Has anyone had recent success in obtaining a bank loan backed by the SBA? I know banks are not likely to lend to a startup, but I was wondering if anyone had success in using this method to purchase an existing mat.
Additionally, has anyone heard or had any experience with peer to peer lending such as on prosper.com where loans are funded by individuals in an auction-style status, usually with a bit of a higher interest rate?
In my current status I am hoping to get a loan for about $60K, which is after I put in my 20% for a total capitalization of $75K. Business Plan almost complete and ready to make an offer. Any advice when approaching my bank and also the smaller local banks?
I got my first mat just over 2 years ago with an SBA loan. I could not believe how easy it was. In less than 30 days we were ready. I bought an existing laundry but a business plan was not required of me. they even gave me more than I need for working capital. I put no money down! I am working on my next mat and going through my same banker, Chase. Good luck
Your best bet is to find a smaller regional or community bank that has experience working with the SBA loan programs. I have gotten two SBA loans. My local bank (First National Bank of Broken Arrow) actually insisted on getting the SBA involved to finance my business start up about eight years ago. The project would not have launched without that involvement.
Douglas is correct that you have to have a lot of skin in the game before you will be approved for any SBA loan -- I had about 30% of the capital needed.
My first SBA loan was (is) called a 504 Debenture Loan. It is a 20 year note and provided forty percent of the money needed for my project. The other 60% was loaned by my bank, though I think that money is also guaranteed by the SBA. The SBA money was funded through the sale of debentures, which are in essence a bond. I cannot pay off the debenture loan earlier than 10 years or there is a penalty. The money from both entities (bank and SBA) was used for the purchase of the property, construction of the facility from the ground up, plus equipment and furnishings.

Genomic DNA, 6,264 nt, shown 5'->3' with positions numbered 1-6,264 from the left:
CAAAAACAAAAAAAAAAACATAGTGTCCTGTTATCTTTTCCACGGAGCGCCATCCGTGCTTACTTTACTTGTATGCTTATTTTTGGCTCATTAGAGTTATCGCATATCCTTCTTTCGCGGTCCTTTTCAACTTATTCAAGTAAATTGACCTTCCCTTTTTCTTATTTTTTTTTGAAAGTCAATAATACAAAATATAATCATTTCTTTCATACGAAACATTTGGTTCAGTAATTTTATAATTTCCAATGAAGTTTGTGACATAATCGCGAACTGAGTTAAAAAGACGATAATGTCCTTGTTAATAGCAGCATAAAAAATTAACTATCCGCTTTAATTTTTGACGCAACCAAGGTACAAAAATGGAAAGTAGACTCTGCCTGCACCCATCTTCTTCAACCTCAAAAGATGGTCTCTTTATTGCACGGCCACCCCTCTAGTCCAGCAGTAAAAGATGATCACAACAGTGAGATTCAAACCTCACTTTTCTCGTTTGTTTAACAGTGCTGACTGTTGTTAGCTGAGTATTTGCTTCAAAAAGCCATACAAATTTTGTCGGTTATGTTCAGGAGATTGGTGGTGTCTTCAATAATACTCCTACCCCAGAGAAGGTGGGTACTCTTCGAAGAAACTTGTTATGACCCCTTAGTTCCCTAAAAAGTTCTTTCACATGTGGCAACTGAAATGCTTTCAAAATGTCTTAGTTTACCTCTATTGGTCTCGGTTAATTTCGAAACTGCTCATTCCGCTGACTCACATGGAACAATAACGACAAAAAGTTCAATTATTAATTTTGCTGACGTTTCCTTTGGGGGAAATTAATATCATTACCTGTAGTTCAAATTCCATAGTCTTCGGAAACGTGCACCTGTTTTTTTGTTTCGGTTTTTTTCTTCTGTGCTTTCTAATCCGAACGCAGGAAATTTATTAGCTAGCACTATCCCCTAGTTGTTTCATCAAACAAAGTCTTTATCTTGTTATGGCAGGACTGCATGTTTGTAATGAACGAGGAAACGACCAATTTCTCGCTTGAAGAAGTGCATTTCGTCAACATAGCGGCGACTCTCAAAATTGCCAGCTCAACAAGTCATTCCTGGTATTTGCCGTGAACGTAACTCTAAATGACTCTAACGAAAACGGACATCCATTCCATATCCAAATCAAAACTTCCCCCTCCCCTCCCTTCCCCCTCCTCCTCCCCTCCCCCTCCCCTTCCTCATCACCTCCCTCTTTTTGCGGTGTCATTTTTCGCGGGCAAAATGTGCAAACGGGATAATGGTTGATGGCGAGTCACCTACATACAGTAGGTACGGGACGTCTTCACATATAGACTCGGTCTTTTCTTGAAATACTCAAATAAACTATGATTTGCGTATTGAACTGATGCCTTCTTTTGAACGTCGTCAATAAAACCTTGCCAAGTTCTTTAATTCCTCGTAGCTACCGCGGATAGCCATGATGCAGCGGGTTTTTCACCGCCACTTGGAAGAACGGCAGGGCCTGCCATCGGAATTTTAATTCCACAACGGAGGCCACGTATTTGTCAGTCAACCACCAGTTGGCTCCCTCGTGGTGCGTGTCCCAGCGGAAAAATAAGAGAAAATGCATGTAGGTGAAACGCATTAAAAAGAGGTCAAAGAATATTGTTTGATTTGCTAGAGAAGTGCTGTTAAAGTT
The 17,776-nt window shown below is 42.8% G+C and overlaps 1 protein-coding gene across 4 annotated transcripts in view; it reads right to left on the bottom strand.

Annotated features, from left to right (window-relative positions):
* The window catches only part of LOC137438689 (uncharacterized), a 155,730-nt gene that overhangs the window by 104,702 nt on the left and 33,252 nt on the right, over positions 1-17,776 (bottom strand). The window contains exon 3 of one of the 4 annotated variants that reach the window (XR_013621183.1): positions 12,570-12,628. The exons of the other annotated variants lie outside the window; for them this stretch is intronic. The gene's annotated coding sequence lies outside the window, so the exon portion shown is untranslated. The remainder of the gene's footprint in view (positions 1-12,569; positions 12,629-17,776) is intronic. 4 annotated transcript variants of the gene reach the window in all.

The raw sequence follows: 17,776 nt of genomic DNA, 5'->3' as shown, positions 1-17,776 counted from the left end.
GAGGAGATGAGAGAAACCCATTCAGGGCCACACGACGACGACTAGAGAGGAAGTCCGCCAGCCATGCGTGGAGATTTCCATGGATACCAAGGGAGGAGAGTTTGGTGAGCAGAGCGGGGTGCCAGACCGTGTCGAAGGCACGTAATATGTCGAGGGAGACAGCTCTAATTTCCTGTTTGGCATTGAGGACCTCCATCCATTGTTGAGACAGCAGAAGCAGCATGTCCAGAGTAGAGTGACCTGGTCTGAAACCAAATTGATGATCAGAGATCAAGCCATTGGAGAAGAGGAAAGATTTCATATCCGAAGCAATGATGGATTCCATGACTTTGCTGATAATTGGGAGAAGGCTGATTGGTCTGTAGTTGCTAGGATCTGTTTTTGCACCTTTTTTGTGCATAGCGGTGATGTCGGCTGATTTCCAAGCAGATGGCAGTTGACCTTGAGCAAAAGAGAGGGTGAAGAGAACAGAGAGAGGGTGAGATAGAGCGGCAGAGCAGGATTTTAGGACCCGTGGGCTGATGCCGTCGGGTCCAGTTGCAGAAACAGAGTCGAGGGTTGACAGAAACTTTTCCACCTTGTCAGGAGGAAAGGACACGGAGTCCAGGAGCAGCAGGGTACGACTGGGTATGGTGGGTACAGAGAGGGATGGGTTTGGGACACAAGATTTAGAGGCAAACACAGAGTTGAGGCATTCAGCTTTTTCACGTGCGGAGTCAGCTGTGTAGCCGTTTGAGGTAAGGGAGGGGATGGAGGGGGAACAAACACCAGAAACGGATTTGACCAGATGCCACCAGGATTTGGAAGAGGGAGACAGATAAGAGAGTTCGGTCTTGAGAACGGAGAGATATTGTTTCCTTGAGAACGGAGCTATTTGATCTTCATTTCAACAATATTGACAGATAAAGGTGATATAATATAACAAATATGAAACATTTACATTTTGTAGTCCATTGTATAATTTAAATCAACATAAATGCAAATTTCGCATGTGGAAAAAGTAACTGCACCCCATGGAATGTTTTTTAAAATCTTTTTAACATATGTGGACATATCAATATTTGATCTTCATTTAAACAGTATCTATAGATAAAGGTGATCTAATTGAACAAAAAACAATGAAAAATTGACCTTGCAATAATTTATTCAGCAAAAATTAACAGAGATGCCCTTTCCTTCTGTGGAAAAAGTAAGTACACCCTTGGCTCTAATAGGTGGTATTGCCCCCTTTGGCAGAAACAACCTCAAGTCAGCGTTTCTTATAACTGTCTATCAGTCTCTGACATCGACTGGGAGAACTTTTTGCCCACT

And yes, there is a lot of paperwork involved. But wait...there's more!
The bank steered me to the Small Business Capital Corporation to facilitate the paperwork involved in processing the 504 loan. The SBCC is -- not sure how to describe it -- kind of a quasi-government entity that does just that: facilitates the paperwork to ensure the SBA loans are administered properly. I think this type of business exists under various names around the country. Anyway, they guided me through all the stuff I had to fill out and they continue to administer the SBA portion of the loan, taking their cut of the processing fees each month.
Fast forward five years. In 2010 we were getting ready to build laundromat number two in the end cap location of a small strip center -- a leased location that was a former dry cleaner. I had the capital for the build out (plus the landlord kicked in about 60 grand). I approached my bank for an equipment and furnishings loan. They were happy to oblige, but again, they wanted the SBA to guarantee the nine-year loan. This time, it was not nearly so complicated. I had some paperwork to fill out, but the bank did most of the legwork. This time the SBA did not supply any of the money, they just guaranteed the loan. It did not change the terms of the loan that I had already worked out with the bank, but there was an advantage. If a bank enlists the SBA's guarantee, SBA rules preclude the bank from charging any closing or processing fees. At one percent, that saved me $2,750 dollars.
It pays to have a good working relationship with your bank.
Thanks for all of the replies. I will attempt to give the banks I do business with (mortgage and checking) first dibs, but those are the big boys. Then I'll walk into my local banks with a few branches and show them how I want to improve the community and give the residents a clean, efficient laundry - and really mean it!! I'll keep you posted!